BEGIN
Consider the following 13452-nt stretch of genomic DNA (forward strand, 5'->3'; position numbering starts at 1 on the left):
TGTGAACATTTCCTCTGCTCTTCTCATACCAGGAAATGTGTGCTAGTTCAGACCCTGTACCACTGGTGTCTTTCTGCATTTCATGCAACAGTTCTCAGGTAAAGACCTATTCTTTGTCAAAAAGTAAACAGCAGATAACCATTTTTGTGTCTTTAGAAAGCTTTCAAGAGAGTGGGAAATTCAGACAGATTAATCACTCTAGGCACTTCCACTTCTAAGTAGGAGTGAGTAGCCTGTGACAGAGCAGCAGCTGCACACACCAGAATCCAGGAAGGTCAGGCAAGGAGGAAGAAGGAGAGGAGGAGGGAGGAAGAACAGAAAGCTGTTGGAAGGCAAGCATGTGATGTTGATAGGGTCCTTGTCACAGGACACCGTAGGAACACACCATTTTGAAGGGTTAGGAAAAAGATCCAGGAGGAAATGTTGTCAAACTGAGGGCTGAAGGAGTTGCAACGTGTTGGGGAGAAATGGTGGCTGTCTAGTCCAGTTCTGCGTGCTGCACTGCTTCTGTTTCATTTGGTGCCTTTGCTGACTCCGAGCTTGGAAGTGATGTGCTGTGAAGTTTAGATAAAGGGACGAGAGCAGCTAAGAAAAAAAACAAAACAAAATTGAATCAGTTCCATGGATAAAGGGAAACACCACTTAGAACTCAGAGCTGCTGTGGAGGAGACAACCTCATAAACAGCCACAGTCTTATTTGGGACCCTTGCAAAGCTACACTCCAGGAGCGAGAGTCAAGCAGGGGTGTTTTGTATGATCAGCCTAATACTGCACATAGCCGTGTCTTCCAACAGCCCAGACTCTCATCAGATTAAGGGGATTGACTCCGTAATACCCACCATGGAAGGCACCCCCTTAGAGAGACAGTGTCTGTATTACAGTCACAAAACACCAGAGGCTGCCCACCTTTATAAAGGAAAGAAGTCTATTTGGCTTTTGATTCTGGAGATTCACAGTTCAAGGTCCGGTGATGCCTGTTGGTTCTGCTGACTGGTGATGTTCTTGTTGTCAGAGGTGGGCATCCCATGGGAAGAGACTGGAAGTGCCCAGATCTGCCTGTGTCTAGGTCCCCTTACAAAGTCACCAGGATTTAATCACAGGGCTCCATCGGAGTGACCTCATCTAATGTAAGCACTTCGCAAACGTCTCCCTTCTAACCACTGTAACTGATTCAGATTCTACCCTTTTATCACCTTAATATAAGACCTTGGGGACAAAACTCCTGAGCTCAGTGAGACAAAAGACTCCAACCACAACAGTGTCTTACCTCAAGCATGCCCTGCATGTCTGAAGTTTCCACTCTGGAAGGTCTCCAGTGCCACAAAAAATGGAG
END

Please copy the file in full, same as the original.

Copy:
Consider the following 13452-nt stretch of genomic DNA (forward strand, 5'->3'; position numbering starts at 1 on the left):
TGTGAACATTTCCTCTGCTCTTCTCATACCAGGAAATGTGTGCTAGTTCAGACCCTGTACCACTGGTGTCTTTCTGCATTTCATGCAACAGTTCTCAGGTAAAGACCTATTCTTTGTCAAAAAGTAAACAGCAGATAACCATTTTTGTGTCTTTAGAAAGCTTTCAAGAGAGTGGGAAATTCAGACAGATTAATCACTCTAGGCACTTCCACTTCTAAGTAGGAGTGAGTAGCCTGTGACAGAGCAGCAGCTGCACACACCAGAATCCAGGAAGGTCAGGCAAGGAGGAAGAAGGAGAGGAGGAGGGAGGAAGAACAGAAAGCTGTTGGAAGGCAAGCATGTGATGTTGATAGGGTCCTTGTCACAGGACACCGTAGGAACACACCATTTTGAAGGGTTAGGAAAAAGATCCAGGAGGAAATGTTGTCAAACTGAGGGCTGAAGGAGTTGCAACGTGTTGGGGAGAAATGGTGGCTGTCTAGTCCAGTTCTGCGTGCTGCACTGCTTCTGTTTCATTTGGTGCCTTTGCTGACTCCGAGCTTGGAAGTGATGTGCTGTGAAGTTTAGATAAAGGGACGAGAGCAGCTAAGAAAAAAAACAAAACAAAATTGAATCAGTTCCATGGATAAAGGGAAACACCACTTAGAACTCAGAGCTGCTGTGGAGGAGACAACCTCATAAACAGCCACAGTCTTATTTGGGACCCTTGCAAAGCTACACTCCAGGAGCGAGAGTCAAGCAGGGGTGTTTTGTATGATCAGCCTAATACTGCACATAGCCGTGTCTTCCAACAGCCCAGACTCTCATCAGATTAAGGGGATTGACTCCGTAATACCCACCATGGAAGGCACCCCCTTAGAGAGACAGTGTCTGTATTACAGTCACAAAACACCAGAGGCTGCCCACCTTTATAAAGGAAAGAAGTCTATTTGGCTTTTGATTCTGGAGATTCACAGTTCAAGGTCCGGTGATGCCTGTTGGTTCTGCTGACTGGTGATGTTCTTGTTGTCAGAGGTGGGCATCCCATGGGAAGAGACTGGAAGTGCCCAGATCTGCCTGTGTCTAGGTCCCCTTACAAAGTCACCAGGATTTAATCACAGGGCTCCATCGGAGTGACCTCATCTAATGTAAGCACTTCGCAAACGTCTCCCTTCTAACCACTGTAACTGATTCAGATTCTACCCTTTTATCACCTTAATATAAGACCTTGGGGACAAAACTCCTGAGCTCAGTGAGACAAAAGACTCCAACCACAACAGTGTCTTACCTCAAGCATGCCCTGCATGTCTGAAGTTTCCACTCTGGAAGGTCTCCAGTGCCACAAAAAATGGAG